(A shorter version of this post will print in the Press Democrat on June 15th)
I grew up in a family of three girls. My dad was good-natured about it, inviting us along to magical places like “the dumps” and the racetracks at Sears Point (now Infineon). And he merely stepped over our Barbie shoebox hotels that lined the hallway. He got us into sports like soccer, took us for hikes in the hills, and taught us how to get back up when our horse bumped us off the saddle. We learned how to mow the lawn, muck out a barn, and pull out loose nails from the deck. I love that my dad instilled in us a few rough and tumble characteristics so that none of us could be classified as “girly girls”.
I always wondered if my dad wished he’d also had a son to pass on some of his knowledge. In a way, he got his wish when his grandson, aka Taz, was born 11.5 years ago. And I got a first course lesson in what it was like to raise a boy – not a simple feat when I was only accustomed to being around girls.
Mysterious pee puddles. Potty talk. Lego landmines. There are many things I think “they” purposely forget to tell you when you have a boy. So let me share a few of the things I learned over the years.
1. Look before you step – particularly around the toilet. Little (and big) boys are not the best at aiming, if you get my drift. It only took several moments of soaking wet socks after a late night visit to the bathroom to master the fine art of sitting down without my feet touching the ground. More than that, though, is when your potty training toddler discovers that his equipment is portable. You can thank his dad for teaching him this neat trick, especially when you find him “watering” your plants.
2. Legos are both a blessing and a curse. Little boys can spend hours fitting those colorful little blocks together to create buildings, cars, or towers. The Taz still keeps a huge box of Legos around for those moments when videogames aren’t accessible (i.e. taken away). But careful, those tiny little blocks are lethal. The smallest Lego has the ability to camouflage itself within the carpet and then attack your bare foot when you’re least expecting it. You haven’t experienced pain until you’ve landed on a Lego landmine.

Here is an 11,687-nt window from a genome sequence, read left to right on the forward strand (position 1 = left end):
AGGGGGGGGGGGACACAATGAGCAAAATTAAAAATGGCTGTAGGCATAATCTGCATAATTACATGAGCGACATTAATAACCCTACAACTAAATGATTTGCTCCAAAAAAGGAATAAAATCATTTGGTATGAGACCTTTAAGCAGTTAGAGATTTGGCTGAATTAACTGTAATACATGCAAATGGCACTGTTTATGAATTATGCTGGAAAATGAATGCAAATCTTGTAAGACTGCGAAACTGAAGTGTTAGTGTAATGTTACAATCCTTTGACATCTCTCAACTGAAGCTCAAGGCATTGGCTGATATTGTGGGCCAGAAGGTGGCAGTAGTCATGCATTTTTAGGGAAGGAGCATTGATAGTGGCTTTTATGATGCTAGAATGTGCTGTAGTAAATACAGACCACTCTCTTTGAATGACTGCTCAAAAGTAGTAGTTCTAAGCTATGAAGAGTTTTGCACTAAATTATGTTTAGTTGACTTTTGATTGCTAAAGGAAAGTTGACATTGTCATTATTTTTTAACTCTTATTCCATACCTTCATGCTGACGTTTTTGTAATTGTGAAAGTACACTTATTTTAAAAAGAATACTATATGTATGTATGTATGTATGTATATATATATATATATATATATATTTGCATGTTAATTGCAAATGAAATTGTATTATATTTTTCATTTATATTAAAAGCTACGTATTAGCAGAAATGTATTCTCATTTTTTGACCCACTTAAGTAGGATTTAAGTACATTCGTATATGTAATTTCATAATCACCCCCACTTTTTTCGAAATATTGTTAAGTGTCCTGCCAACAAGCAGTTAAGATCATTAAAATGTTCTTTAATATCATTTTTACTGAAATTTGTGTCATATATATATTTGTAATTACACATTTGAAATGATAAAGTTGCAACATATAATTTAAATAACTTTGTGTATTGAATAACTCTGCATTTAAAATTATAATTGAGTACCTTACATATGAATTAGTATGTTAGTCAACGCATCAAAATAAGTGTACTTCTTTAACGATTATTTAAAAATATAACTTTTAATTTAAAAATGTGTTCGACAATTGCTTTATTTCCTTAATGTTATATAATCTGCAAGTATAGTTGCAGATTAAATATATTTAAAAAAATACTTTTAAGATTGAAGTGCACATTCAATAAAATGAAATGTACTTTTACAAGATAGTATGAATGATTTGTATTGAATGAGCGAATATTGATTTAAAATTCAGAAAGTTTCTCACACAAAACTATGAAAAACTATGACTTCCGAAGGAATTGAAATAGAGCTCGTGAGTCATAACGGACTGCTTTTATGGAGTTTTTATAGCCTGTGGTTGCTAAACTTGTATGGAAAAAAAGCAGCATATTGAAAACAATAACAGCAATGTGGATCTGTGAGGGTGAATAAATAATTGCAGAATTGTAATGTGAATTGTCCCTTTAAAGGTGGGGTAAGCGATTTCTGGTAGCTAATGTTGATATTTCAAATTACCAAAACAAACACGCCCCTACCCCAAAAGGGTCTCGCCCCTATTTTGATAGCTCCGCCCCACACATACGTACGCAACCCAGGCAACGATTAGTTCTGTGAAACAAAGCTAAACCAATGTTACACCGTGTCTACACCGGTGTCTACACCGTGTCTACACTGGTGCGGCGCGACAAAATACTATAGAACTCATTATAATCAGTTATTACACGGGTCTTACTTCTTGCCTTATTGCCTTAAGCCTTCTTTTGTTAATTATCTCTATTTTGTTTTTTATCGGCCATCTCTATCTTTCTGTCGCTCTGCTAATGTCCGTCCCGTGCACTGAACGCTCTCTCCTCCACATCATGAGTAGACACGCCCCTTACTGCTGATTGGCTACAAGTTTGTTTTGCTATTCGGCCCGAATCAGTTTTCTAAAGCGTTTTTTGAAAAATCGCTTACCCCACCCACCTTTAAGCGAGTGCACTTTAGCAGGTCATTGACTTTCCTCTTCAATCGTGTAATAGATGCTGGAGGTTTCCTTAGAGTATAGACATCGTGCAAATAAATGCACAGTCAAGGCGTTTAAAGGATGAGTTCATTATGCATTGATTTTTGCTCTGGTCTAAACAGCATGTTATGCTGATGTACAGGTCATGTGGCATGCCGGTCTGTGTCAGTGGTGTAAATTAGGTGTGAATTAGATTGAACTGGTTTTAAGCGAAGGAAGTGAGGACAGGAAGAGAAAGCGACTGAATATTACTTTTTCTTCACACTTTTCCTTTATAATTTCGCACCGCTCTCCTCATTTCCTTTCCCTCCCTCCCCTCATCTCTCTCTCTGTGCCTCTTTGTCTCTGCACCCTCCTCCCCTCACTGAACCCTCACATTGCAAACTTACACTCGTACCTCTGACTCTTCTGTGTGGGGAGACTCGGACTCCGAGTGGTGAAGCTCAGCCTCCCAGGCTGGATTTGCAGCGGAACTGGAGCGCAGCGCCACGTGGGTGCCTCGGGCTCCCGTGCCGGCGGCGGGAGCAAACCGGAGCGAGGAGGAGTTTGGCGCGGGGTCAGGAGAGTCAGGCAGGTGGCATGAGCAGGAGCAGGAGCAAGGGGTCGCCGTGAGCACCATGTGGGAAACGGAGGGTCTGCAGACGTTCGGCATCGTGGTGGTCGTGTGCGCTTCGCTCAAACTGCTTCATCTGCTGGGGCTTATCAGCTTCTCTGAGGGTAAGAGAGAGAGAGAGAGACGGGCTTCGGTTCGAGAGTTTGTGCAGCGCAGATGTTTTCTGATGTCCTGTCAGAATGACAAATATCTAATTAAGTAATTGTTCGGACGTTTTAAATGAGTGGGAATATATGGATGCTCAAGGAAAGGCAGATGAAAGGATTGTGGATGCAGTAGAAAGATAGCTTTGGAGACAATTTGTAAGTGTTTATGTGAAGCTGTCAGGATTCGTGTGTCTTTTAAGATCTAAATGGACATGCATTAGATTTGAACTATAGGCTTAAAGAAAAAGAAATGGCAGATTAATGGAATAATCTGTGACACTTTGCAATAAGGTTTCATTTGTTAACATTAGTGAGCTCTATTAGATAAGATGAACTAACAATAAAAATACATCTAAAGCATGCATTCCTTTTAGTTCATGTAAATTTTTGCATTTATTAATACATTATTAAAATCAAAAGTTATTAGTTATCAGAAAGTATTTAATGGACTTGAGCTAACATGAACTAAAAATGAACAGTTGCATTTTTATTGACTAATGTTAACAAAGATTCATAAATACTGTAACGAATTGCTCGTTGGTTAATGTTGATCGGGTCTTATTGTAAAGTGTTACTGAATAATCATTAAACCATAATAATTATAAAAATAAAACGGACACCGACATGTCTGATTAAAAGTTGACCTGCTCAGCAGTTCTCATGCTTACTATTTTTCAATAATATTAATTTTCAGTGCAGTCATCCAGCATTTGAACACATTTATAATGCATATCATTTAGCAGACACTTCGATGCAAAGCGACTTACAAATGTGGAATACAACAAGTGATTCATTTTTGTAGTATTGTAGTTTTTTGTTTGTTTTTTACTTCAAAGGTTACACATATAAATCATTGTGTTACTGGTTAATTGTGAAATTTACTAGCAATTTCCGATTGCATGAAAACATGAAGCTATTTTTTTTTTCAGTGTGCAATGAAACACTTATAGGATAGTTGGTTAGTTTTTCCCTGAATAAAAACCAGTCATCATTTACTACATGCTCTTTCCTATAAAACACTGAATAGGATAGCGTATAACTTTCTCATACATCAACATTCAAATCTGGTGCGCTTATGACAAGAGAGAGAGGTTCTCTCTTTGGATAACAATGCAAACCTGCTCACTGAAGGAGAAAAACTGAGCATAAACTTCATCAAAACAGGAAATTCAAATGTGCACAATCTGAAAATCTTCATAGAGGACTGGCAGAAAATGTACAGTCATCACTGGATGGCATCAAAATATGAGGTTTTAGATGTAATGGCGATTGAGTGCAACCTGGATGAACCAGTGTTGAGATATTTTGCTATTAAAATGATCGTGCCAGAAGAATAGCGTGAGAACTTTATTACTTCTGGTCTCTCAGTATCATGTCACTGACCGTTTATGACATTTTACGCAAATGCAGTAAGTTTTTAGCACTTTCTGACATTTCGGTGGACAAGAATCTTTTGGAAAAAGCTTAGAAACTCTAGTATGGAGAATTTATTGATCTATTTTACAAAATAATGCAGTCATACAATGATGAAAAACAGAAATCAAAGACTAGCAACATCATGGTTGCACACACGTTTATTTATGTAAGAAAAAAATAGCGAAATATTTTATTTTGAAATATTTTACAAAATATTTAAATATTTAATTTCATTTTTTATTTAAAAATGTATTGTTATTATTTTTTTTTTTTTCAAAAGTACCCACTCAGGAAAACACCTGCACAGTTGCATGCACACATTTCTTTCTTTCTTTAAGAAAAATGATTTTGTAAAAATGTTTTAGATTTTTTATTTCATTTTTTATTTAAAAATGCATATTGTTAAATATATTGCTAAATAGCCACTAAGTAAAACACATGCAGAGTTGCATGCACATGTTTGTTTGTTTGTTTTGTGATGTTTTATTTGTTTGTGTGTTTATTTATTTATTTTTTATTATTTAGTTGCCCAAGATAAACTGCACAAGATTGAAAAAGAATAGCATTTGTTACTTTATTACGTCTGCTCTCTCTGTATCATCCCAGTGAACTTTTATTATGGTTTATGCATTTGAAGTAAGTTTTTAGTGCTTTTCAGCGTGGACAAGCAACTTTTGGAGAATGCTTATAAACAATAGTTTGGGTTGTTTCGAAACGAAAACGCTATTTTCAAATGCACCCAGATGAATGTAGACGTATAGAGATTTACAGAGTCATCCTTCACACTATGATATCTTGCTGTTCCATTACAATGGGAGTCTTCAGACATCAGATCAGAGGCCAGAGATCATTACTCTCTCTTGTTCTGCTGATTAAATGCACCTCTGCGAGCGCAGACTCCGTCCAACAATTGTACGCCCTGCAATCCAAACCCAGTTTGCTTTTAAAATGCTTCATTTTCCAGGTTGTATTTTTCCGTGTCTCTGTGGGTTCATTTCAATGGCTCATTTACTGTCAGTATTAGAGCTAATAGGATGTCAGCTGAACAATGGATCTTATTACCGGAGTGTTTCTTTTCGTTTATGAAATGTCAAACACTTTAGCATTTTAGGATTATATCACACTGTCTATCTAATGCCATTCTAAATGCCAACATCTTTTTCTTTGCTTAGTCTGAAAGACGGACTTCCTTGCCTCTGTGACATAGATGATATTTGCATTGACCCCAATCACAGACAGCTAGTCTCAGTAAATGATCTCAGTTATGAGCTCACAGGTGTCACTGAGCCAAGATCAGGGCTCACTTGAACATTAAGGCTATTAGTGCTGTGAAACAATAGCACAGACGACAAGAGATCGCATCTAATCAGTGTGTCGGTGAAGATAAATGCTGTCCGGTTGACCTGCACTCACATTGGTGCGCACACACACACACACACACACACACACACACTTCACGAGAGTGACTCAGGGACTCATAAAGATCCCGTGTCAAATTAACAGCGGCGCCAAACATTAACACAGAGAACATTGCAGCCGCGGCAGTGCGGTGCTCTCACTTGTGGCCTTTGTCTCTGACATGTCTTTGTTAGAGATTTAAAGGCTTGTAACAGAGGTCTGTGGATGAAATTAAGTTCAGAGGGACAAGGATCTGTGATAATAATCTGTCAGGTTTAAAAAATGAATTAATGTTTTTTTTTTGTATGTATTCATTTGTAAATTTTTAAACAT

3. Speaking of videogames – don’t. What I mean is, hold off until you can’t hold off any longer. It may seem like a cute idea to buy your son his first video game so that the two of you can travel through mushroom land with Mario and Luigi. But it stops being cute when your son is hunkered down in his room with a pallid TV screen tan at 2 am, trying to mass murder as many zombies as he can while the screen turns red from their gore.
4. Keep your house well stocked with Costco-sized portions of food. Don’t believe me? Just wait till your son goes through his first growth spurt and is furtively shoveling a whole box of cereal into his mouth in between bites from his ½ pound ham sandwich. But there’s an even bigger reason why your snack cabinet needs to stay full. Around the teenage years, boys particularly forget the fine art of communication – meaning, they stop talking to you. If you want to know what your son is up to in his life, you’re going to want to know who he’s hanging out with. Boys will go where the best food is. Make that be YOUR house. Even if your son only speaks to you in grunts and eye rolls, you have a better chance of knowing what he’s up to if your pad is the hangout spot for all his friends.